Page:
Share This Page

Ford City overturns mayor's veto of tax increase

| Tuesday, Jan. 15, 2013, 12:02 a.m.

FORD CITY — Council voted 4-2 on Monday night to overturn Mayor Marc Mantini's veto of an ordinance that will increase real estate taxes by 9 percent.

The increase approved Dec. 27 will fund a $2.6 million budget for 2013. It raised the property tax by 1.5 mills to 18.15 mills, upping the annual tax bill by about $30 for a property owner with a $40,000 house assessed at $20,000.

Mantini is on vacation and was not at yesterday's public meeting.

He told the members of council in a letter dated Jan. 7 that he vetoed the tax ordinance because he did not want to further burden the taxpayers.

“Ford City Borough and our country are experiencing one of the worst economic downturns in years,” Mantini said in his letter.

Council members Paul Harmon, Kim Bish, Rob Mohney and Council President Lou Vergari voted to overturn the veto. Councilmen Gene Banks and Jerry Miklos voted no, saying a tax increase should not be necessary.

“I think it can be done without a tax increase,” said Banks. “We can find the money, if we can peel some more off this budget.”

“We certainly can do better,” added Miklos. “The taxpayers are going to have to pay for it.”

The rest of council defended the 2013 budget.

“I think it's as tight as it can get,” said Mohney.

Vergari said the budget was in line with the cost of running the borough and maintaining its services.

He said the increase was for street lights and rising pension costs. The budget included a 1 mill increase for general purposes from 11.25 mills to 12.25 mills and a half mill increase in the special tax for street lighting from 1.65 mills to 2.15 mills.

“That has to be paid,” said Vergari. “There are things you can't anticipate too. There's no money being wasted here.”

In addition, council, after some debate, approved a tax anticipation loan for this year of $75,000. The rate with S&T Bank is 1.49 percent.

The vote was 5-1 to approve it with Miklos voting no.

“This is not a necessity,” said Miklos. “With sound fiscal management, we should not have to do this.”

Fire department shed

Council debated and then failed to take a vote on a request from the Ford City Fire Department to place a 12-by-16-foot storage shed next to the existing shed used by the police department in the borough parking lot.

The fire department had initially made the request at the Dec. 27 public meeting and it was tabled until yesterday's meeting for a review.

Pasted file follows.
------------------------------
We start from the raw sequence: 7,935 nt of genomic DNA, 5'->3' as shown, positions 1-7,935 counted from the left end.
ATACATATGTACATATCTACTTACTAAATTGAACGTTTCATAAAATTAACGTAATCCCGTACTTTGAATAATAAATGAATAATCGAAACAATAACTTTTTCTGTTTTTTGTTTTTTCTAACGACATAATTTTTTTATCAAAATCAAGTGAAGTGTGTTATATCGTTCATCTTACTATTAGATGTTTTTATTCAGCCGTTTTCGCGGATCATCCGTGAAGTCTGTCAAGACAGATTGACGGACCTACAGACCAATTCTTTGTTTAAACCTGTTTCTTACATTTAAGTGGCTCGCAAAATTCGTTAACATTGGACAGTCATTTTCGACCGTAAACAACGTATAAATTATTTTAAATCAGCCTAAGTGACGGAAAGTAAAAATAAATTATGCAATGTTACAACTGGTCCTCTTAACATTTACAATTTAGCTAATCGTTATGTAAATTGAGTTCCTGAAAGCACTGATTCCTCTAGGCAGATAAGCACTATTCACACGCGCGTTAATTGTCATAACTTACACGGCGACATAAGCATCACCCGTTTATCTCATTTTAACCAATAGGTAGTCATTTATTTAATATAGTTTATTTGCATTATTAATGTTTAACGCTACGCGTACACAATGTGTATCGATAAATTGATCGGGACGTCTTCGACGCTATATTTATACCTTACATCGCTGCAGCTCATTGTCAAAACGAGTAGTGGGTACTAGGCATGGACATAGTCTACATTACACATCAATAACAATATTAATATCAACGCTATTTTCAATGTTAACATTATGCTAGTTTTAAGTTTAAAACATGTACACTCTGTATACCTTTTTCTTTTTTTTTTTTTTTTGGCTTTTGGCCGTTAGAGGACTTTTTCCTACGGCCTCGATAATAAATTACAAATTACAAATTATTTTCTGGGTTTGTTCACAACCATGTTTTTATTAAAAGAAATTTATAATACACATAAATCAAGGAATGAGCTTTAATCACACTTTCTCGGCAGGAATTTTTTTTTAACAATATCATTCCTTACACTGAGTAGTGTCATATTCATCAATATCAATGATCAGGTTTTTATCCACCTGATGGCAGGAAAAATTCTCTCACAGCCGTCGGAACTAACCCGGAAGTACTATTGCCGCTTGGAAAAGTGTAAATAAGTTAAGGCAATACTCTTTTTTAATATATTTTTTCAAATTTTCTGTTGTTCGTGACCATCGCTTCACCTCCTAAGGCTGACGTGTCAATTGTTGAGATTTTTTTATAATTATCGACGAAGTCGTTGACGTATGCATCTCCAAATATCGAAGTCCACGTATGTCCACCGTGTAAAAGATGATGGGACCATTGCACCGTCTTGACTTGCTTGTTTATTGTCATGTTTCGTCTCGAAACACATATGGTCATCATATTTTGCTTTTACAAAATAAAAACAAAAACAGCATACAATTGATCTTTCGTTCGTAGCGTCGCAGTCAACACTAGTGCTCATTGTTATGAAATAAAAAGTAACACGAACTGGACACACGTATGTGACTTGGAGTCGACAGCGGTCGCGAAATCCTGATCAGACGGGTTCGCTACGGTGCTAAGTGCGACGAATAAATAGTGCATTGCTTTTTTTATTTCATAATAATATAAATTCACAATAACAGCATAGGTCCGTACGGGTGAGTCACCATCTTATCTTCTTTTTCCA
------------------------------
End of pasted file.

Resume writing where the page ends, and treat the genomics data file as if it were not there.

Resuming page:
A representative for the fire department, Mike Shaffer, told council that it had shrunk the size of the shed to 10-by-14.

“I don't believe we need a shed in the parking lot,” said Bish.

Council instead offered an alternative location at a borough-owned, fenced-in property on 14th Street.

Miklos said he would like to explore the possibility of moving the police shed there as well.

Mohney made a motion to put the fire department's shed in place of the police shed in the parking lot and move the police shed closer to the borough building.

“We're not losing anything,” said Mohney. “That seems like a viable solution.”

Harmon seconded it but it failed by a 4-2 vote.

Another motion then by Miklos to allow placing the shed at the 14th Street location was approved by a 6-0 vote.

A third motion by Miklos to move the police shed to another place in the parking lot to gain parking space failed for lack of a second.

In other borough business, council agreed to check with the borough's zoning officer after Ryan Pelligreno and Bill Bracken told members they had been billed for a business occupancy permit when in fact they were not operating a business at their garage.

They wanted the borough to rescind the bill.

“I'm restoring an old car,” said Bracken. “It's a hobby shop, not a business being run out of there. We have not applied for a business permit.”

Mitch Fryer is a staff writer for Trib Total Media. He can be reached at 724-543-1303 or mfryer@tribweb.com.

TribLIVE commenting policy

You are solely responsible for your comments and by using TribLive.com you agree to our Terms of Service.

We moderate comments. Our goal is to provide substantive commentary for a general readership. By screening submissions, we provide a space where readers can share intelligent and informed commentary that enhances the quality of our news and information.

While most comments will be posted if they are on-topic and not abusive, moderating decisions are subjective. We will make them as carefully and consistently as we can. Because of the volume of reader comments, we cannot review individual moderation decisions with readers.

We value thoughtful comments representing a range of views that make their point quickly and politely. We make an effort to protect discussions from repeated comments either by the same reader or different readers

We follow the same standards for taste as the daily newspaper. A few things we won't tolerate: personal attacks, obscenity, vulgarity, profanity (including expletives and letters followed by dashes), commercial promotion, impersonations, incoherence, proselytizing and SHOUTING. Don't include URLs to Web sites.

We do not edit comments. They are either approved or deleted. We reserve the right to edit a comment that is quoted or excerpted in an article. In this case, we may fix spelling and punctuation.

We welcome strong opinions and criticism of our work, but we don't want comments to become bogged down with discussions of our policies and we will moderate accordingly.

We appreciate it when readers and people quoted in articles or blog posts point out errors of fact or emphasis and will investigate all assertions. But these suggestions should be sent via e-mail. To avoid distracting other readers, we won't publish comments that suggest a correction. Instead, corrections will be made in a blog post or in an article.